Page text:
Sunday, March 11, 2012

Chronic Conditions Require Ongoing Treatment

Some people have suggested that the way to help more smokers quit is to offer treatment for a longer period--say from 6 to 8 months, as opposed to 6 to 8 weeks.  Will that work?

What happens when you begin treating someone for hypothyroidism and then have them stop taking levothyroxine? Their symptoms return with a vengeance.

But what if you slowly wean them off levothyroxine? Their symptoms return, bur at a slower pace. Then, when treatment stops altogether, the symptoms return with a vengeance.  Hypothyroidism is a chronic condition that requires ongoing treatment.

Many people who smoke are self-medicating chronic underlying conditions. The scientific literature shows that people with chronic depression, attention deficits, memory problems, and those who are being treated for schizophrenia have much lower rates of cessation than the rest of the population. Let’s think for a moment about why that is true.

The scientific literature also shows that nicotine helps to improve mood, concentration, and attention and also helps to alleviate side-effects of anti-psychotic medications. It stands to reason that those who have a chronic condition that is helped by nicotine will be impaired when they give up nicotine.

It doesn’t matter whether the nicotine-dependent person tapers down for 6 to 8 weeks or for 6 to 8 months. When nicotine intake stops, relapse follows. Sometimes relapse begins even earlier, when the process of tapering down triggers relapse because symptoms are not being controlled adequately.

The Institute of Medicine’s 2001 report, “Clearing the Smoke,” stated, “Indeed, it has been predicted that even with the most intensive application of the most effective programs for abstinence and cessation, at least 10 percent to 15 percent of adults in the United States would continue to smoke.” That's not 10 to 15 percent of smokers--that's 10 to 15 percent of the entire adult population, representing between 33 and 45 million people.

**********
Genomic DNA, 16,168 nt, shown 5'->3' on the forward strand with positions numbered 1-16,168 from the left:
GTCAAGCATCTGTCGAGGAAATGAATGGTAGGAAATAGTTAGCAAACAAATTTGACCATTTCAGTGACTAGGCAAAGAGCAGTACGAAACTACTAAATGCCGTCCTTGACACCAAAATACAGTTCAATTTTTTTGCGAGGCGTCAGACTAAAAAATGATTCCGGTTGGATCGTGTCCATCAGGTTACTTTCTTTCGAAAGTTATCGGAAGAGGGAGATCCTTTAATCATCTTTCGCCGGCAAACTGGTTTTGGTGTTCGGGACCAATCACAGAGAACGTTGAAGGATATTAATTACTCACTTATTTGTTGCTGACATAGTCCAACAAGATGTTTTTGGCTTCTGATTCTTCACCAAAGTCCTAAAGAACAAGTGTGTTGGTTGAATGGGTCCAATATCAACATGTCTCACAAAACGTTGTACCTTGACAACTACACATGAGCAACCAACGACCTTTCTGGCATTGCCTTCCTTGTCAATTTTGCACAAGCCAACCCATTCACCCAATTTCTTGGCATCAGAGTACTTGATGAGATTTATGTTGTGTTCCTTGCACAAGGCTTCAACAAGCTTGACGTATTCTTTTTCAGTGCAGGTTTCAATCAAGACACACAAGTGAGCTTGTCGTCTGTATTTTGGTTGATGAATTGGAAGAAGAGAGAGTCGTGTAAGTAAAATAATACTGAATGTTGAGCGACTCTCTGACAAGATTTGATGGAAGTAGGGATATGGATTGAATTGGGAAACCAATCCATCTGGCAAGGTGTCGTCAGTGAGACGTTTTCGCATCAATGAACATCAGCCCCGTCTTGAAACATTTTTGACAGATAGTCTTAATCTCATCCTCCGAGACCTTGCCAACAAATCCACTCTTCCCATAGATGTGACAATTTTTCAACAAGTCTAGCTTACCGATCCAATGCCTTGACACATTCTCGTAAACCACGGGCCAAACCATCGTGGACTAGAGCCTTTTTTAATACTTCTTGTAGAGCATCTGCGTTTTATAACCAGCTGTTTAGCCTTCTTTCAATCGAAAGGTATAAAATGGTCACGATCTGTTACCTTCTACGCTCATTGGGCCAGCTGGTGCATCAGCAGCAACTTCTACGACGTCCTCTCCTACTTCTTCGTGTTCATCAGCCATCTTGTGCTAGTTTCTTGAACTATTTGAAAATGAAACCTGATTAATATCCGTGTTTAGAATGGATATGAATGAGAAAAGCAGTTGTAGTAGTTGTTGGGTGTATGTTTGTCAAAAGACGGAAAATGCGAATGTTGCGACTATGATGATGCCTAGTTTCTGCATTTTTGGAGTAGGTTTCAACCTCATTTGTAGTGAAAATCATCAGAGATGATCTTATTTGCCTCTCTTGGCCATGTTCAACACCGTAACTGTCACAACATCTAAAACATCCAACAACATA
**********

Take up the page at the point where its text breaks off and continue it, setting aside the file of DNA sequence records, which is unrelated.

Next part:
The 2007 report by the Tobacco Advisory Group of the Royal College of Physicians, “Harm reduction in nicotine addiction: Helping people who can't quit” pointed out that some people will never be able to give up all use of nicotine. The authors went on to say, “If nicotine could be provided in a form that is acceptable and effective as a cigarette substitute, millions of lives could be saved.”

Pharmaceutical nicotine products are a start, but they are often ineffective as a cigarette substitute. The FDA has purposely kept the nicotine dosage low in these products, in the belief that this will prevent new addictions. Millions of people have escaped from smoking by switching to a smoke-free alternative such as low-nitrosamine snus (a type of moist snuff), dissolvable tobacco products, or smoke-free electronic ‘cigarettes’.